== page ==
Mind Games Could Help Delay Dementia But Not Completely Protect From it
22 Jan, 2011 - 08:04am
Engaging in mental activities such as crosswords, puzzles can keep you mentally fit but it may cost you later in life. The recent study was an effort of researchers from Rush University Medical Center Chicago funded by the US National Institute of Health and published in the journal Neurology.
All this while being mentally active was thought to lower the risk of cognitive decline and symptoms of dementia but this study has shown that once dementia sets in there is a gradual decline on mental activity. The researchers of this study were of the opinion that mental activity protected the functioning of the brain but it does not protect the buildup of the lesions in the brain associated with dementia. With this opinion the researchers set out to find if what they thought was right.
The study recruited 1,157 people aged over 65 having no signs of dementia at the beginning of the study. The researchers had developed rating system using a five point scale, where 5 points were assigned to a mental activity done every day and 1 point meant once a year or less. The activities included in the study were watching TV, reading, doing crosswords and visiting museums. The participants were asked to rate all these activities using the five point scale. The ratings were then used to make an overall estimation of how often people engaged in mentally stimulating activities. The participants were also four performance tests used to assess the cognitive ability of a person. They were all followed up for 12 years.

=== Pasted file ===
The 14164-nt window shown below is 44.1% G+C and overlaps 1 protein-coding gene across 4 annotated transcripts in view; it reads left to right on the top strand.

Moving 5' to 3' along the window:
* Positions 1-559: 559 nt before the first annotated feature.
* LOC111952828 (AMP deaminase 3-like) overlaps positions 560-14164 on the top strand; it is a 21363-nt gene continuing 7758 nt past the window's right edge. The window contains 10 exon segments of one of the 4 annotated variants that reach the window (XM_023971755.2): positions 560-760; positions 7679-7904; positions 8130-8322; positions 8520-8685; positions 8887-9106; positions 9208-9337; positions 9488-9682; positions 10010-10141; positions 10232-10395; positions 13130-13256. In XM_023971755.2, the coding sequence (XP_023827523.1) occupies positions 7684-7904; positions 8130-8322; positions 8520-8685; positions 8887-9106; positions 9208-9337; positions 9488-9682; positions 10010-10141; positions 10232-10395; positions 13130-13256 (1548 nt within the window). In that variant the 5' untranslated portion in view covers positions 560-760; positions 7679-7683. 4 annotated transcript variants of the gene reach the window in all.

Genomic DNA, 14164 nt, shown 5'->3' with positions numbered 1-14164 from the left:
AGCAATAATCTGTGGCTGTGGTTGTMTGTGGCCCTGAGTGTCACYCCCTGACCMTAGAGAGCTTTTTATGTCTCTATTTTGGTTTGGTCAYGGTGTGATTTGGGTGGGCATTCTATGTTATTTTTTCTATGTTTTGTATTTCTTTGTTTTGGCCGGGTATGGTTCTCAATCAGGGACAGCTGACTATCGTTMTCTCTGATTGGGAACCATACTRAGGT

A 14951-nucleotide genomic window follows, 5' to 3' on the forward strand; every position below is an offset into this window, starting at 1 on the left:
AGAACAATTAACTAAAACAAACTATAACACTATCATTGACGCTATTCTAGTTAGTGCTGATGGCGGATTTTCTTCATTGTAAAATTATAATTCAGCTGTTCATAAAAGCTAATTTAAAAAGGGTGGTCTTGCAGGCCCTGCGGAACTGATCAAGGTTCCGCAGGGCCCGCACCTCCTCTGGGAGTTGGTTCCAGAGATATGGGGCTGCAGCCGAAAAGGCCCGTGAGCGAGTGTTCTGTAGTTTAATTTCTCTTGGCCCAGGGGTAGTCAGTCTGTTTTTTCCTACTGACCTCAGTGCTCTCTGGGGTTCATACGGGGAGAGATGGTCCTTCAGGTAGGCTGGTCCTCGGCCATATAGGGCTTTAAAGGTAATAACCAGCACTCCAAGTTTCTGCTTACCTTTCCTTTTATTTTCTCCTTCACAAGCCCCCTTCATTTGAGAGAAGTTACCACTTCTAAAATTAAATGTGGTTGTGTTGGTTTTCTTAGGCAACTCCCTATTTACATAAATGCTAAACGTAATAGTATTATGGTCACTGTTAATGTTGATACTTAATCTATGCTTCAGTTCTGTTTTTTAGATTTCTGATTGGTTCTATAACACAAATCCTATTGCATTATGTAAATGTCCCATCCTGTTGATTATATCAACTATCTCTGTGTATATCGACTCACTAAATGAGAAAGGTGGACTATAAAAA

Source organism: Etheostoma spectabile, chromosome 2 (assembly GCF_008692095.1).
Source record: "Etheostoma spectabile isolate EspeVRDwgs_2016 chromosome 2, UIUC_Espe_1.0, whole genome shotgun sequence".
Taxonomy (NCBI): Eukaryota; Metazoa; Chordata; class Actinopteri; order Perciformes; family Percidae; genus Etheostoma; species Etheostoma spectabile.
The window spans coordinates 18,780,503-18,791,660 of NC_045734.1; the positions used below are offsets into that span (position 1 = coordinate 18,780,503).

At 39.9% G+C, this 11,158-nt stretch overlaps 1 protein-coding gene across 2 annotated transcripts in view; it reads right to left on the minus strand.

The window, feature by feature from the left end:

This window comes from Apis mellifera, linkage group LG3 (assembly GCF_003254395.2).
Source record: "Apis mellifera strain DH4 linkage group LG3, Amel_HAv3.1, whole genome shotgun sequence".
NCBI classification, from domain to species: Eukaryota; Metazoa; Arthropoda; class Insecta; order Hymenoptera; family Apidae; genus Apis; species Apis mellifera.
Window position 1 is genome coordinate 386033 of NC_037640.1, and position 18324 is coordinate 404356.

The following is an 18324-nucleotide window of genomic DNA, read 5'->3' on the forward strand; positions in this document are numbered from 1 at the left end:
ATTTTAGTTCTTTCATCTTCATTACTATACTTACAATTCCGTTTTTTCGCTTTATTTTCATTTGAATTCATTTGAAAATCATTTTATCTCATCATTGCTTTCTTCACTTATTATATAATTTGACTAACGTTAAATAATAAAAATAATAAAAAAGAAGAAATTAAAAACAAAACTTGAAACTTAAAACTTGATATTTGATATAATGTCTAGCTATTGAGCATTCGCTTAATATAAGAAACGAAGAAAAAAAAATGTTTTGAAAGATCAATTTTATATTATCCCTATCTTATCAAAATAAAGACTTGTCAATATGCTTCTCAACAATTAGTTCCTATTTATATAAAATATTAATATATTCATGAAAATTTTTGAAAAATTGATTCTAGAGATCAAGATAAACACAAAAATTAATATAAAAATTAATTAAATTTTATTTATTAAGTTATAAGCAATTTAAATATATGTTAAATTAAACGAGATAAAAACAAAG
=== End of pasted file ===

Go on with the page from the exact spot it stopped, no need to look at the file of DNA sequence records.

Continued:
At the end of the study, it was found that 614 people had no problems relating to their mental activity, 395 had mild problems while 148 had Alzheimer’s disease. The group without any cognitive impairment showed a reduction of 52% decline in their brain function for each additional point on the cognitive activity scale. And the group with Alzheimer’s disease, there was an increase of 42% in the decline of their brain function for each point of the cognitive activity scale. In simple terms it means that once dementia sets in there is a faster decline in the mental activity of a person.
The study had a large number of participant ranging from no impairment to dementia, were followed up for a long period and used recognized methods of assessing cognitive function thus increasing its reliability. In spite of that it had some limitations like influence of other factors such as education, society, genetics etc were not considered. A further research would probably tell us the reasons behind this association.
For now keep your mind healthy and fit by reading, puzzle solving, watching TV. But make sure that whatever activity you take up it does not leave you mentally strained. Simple, easy level of mental stimulation would help you more.